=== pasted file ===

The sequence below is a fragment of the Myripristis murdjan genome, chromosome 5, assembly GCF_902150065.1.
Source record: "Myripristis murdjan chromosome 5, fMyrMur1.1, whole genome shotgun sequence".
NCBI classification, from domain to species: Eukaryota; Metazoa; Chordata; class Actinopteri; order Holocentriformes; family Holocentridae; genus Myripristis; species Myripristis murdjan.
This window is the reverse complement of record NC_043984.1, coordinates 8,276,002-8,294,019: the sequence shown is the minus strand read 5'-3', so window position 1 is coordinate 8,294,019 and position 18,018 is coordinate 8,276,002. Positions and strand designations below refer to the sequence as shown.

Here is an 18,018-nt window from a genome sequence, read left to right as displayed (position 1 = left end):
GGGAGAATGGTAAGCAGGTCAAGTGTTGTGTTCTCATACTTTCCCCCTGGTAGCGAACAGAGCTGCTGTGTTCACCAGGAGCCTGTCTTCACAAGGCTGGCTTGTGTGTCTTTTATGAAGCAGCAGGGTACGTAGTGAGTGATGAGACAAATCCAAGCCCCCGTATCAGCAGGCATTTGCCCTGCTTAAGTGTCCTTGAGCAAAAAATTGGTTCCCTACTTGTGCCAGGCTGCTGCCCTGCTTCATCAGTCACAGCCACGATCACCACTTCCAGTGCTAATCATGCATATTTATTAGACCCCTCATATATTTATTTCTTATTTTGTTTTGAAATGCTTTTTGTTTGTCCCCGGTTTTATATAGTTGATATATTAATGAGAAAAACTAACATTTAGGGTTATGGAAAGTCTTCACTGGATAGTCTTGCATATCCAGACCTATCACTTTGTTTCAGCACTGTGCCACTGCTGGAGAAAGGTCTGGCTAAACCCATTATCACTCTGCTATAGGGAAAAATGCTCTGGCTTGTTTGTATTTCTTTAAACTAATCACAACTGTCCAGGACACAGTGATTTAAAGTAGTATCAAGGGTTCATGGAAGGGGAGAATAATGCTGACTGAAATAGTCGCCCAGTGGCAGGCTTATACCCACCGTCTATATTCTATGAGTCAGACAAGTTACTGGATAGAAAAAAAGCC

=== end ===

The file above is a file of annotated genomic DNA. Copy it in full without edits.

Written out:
The sequence below is a fragment of the Myripristis murdjan genome, chromosome 5, assembly GCF_902150065.1.
Source record: "Myripristis murdjan chromosome 5, fMyrMur1.1, whole genome shotgun sequence".
NCBI classification, from domain to species: Eukaryota; Metazoa; Chordata; class Actinopteri; order Holocentriformes; family Holocentridae; genus Myripristis; species Myripristis murdjan.
This window is the reverse complement of record NC_043984.1, coordinates 8,276,002-8,294,019: the sequence shown is the minus strand read 5'-3', so window position 1 is coordinate 8,294,019 and position 18,018 is coordinate 8,276,002. Positions and strand designations below refer to the sequence as shown.

Here is an 18,018-nt window from a genome sequence, read left to right as displayed (position 1 = left end):
GGGAGAATGGTAAGCAGGTCAAGTGTTGTGTTCTCATACTTTCCCCCTGGTAGCGAACAGAGCTGCTGTGTTCACCAGGAGCCTGTCTTCACAAGGCTGGCTTGTGTGTCTTTTATGAAGCAGCAGGGTACGTAGTGAGTGATGAGACAAATCCAAGCCCCCGTATCAGCAGGCATTTGCCCTGCTTAAGTGTCCTTGAGCAAAAAATTGGTTCCCTACTTGTGCCAGGCTGCTGCCCTGCTTCATCAGTCACAGCCACGATCACCACTTCCAGTGCTAATCATGCATATTTATTAGACCCCTCATATATTTATTTCTTATTTTGTTTTGAAATGCTTTTTGTTTGTCCCCGGTTTTATATAGTTGATATATTAATGAGAAAAACTAACATTTAGGGTTATGGAAAGTCTTCACTGGATAGTCTTGCATATCCAGACCTATCACTTTGTTTCAGCACTGTGCCACTGCTGGAGAAAGGTCTGGCTAAACCCATTATCACTCTGCTATAGGGAAAAATGCTCTGGCTTGTTTGTATTTCTTTAAACTAATCACAACTGTCCAGGACACAGTGATTTAAAGTAGTATCAAGGGTTCATGGAAGGGGAGAATAATGCTGACTGAAATAGTCGCCCAGTGGCAGGCTTATACCCACCGTCTATATTCTATGAGTCAGACAAGTTACTGGATAGAAAAAAAGCC